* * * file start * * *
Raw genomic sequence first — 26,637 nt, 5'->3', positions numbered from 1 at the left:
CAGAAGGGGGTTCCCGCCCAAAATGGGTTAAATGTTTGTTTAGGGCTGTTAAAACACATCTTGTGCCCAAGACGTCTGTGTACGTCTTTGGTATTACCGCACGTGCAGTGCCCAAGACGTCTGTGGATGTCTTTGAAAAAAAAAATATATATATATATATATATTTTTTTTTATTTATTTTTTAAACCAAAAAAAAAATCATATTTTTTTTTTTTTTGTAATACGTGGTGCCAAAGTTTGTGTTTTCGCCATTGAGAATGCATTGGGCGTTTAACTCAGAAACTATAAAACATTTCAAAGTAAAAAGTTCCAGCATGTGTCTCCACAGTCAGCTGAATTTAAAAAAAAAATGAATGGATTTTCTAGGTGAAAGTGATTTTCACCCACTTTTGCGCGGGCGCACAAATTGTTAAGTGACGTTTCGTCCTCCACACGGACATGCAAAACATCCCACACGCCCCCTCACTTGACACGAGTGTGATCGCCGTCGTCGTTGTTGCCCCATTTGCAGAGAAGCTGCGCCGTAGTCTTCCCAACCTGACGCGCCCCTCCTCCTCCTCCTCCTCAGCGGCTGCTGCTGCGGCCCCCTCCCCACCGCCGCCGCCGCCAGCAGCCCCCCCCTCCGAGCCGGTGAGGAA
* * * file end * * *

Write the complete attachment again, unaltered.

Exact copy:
Raw genomic sequence first — 26,637 nt, 5'->3', positions numbered from 1 at the left:
CAGAAGGGGGTTCCCGCCCAAAATGGGTTAAATGTTTGTTTAGGGCTGTTAAAACACATCTTGTGCCCAAGACGTCTGTGTACGTCTTTGGTATTACCGCACGTGCAGTGCCCAAGACGTCTGTGGATGTCTTTGAAAAAAAAAATATATATATATATATATATTTTTTTTTATTTATTTTTTAAACCAAAAAAAAAATCATATTTTTTTTTTTTTTGTAATACGTGGTGCCAAAGTTTGTGTTTTCGCCATTGAGAATGCATTGGGCGTTTAACTCAGAAACTATAAAACATTTCAAAGTAAAAAGTTCCAGCATGTGTCTCCACAGTCAGCTGAATTTAAAAAAAAAATGAATGGATTTTCTAGGTGAAAGTGATTTTCACCCACTTTTGCGCGGGCGCACAAATTGTTAAGTGACGTTTCGTCCTCCACACGGACATGCAAAACATCCCACACGCCCCCTCACTTGACACGAGTGTGATCGCCGTCGTCGTTGTTGCCCCATTTGCAGAGAAGCTGCGCCGTAGTCTTCCCAACCTGACGCGCCCCTCCTCCTCCTCCTCCTCAGCGGCTGCTGCTGCGGCCCCCTCCCCACCGCCGCCGCCGCCAGCAGCCCCCCCCTCCGAGCCGGTGAGGAA